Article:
Pádraig Ó Broin (1908–1967): in search of his Gaelic heritage in Canada

Pádraig Ó Siadhail


J. Patrick Byrne was a child when his family emigrated from Dublin to Toronto c. 1913. By the 1930s, Byrne was an emerging English-language poet in Canada when he encountered the Irish language and set about learning the language and reclaiming his lost Irish heritage. This transformation resulted in a handful of Irish-language poems that Byrne, using the Irish-language form of his name, Pádraig Ó Broin, published in Ireland and Canada in the 1940s. Both poet and poems deserve attention on account of Ó Broin’s choice to embrace Irish. But Ó Broin’s recognition that his command of Irish would be limited at best likely caused him to stop writing poetry in Irish. He continued to publish in English but his interest in Irish and its literature remained undimmed. And in the 1950s, Ó Broin launched and edited two literary journals in Toronto, Irisleabhar Ceilteach (1952–1954) and Teangadóir (1953–1960), journals that provided a forum for writing in the Celtic languages and about those languages and their cultures in English.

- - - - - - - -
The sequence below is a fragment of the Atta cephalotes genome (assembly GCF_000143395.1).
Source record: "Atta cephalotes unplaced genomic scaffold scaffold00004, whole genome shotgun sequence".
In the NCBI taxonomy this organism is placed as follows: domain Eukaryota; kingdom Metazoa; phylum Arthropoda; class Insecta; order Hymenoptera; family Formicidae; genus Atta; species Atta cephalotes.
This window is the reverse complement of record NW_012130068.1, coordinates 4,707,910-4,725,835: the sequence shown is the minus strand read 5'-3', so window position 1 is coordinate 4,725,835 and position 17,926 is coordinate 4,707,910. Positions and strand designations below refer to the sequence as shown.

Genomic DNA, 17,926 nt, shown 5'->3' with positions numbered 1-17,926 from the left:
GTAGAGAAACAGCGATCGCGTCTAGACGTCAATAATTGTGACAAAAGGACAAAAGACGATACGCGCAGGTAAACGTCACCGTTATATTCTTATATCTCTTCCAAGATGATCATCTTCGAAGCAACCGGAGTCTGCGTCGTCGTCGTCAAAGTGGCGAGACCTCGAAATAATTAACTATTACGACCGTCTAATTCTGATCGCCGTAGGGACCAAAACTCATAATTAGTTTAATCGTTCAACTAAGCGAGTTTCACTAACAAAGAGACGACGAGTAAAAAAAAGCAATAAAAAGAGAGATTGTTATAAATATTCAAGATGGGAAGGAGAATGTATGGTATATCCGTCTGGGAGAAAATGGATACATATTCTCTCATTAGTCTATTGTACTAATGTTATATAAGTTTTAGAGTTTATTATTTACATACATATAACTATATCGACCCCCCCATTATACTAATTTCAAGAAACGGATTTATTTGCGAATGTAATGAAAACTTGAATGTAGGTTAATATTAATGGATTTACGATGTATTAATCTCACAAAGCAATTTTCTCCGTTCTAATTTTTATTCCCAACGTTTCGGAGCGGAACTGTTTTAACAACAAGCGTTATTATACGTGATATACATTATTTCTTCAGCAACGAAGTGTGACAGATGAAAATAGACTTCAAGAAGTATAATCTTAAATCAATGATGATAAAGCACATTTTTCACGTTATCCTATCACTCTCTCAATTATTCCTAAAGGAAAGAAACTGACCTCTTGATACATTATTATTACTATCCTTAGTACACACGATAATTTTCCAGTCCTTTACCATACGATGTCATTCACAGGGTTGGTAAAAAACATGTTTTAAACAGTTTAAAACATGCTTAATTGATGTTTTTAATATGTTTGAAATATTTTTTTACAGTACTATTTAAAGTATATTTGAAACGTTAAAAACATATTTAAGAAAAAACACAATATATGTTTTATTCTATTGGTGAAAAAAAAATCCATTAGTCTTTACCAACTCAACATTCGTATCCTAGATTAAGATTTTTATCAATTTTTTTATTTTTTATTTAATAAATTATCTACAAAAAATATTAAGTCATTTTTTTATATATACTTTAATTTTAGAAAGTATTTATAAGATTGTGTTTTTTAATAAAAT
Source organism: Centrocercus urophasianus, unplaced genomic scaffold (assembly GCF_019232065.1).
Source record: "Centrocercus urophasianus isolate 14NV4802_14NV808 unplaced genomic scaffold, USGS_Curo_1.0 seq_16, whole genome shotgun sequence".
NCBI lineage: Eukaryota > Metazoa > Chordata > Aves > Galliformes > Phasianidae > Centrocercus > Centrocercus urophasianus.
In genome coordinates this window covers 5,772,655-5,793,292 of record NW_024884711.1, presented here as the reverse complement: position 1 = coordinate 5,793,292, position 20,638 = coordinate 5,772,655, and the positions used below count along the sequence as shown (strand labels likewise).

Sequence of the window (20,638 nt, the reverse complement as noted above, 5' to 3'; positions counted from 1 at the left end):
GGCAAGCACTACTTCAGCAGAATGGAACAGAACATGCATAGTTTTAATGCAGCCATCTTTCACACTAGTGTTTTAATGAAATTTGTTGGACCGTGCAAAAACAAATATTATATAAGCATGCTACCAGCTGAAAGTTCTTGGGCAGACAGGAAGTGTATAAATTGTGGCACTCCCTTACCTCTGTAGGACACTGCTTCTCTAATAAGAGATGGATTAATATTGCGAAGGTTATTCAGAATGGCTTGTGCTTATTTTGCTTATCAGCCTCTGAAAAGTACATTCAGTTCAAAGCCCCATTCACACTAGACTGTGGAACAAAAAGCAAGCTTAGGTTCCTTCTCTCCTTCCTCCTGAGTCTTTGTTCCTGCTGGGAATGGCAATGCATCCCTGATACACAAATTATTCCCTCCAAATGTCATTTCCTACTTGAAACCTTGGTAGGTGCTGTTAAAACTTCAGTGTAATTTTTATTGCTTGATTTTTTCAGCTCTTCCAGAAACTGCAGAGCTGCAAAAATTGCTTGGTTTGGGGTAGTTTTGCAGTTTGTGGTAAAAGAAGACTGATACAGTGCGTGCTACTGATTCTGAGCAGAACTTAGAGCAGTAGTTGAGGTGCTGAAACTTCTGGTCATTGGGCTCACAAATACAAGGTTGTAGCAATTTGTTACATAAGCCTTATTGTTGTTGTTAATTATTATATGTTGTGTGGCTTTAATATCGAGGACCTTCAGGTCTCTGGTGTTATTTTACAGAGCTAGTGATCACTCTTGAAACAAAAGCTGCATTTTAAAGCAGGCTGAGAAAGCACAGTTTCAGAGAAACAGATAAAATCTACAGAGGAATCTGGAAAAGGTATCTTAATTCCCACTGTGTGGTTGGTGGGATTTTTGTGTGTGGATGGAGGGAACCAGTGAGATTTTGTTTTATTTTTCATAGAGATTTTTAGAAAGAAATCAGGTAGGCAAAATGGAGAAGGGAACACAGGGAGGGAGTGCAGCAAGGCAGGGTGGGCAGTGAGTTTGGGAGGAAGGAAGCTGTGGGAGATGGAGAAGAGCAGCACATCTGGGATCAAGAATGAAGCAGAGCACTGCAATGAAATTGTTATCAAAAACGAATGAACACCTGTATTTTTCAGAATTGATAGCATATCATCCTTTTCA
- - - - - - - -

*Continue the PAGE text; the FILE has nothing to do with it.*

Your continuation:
Pádraig Ó Broin, his Irish-language poetry, and his Celtic journals are little known. This essay surveys Ó Broin’s life, his poems in Irish, and the two journals, including their range of material and main contributors. A comprehensive index of both journals is provided as an appendix to this article.

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COMHARTaighde is an open access, peer-reviewed scholarly journal in the field of Irish language and literature studies. The full text of the article described on this page is available in the Irish language only. English-language translations of article titles, abstracts and certain metadata are provided in order to enable international scholars to discover research published in COMHARTaighde and to facilitate the indexing of articles in certain academic databases.

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© Comhar Teoranta, 2016.
ISSN: 2009-8626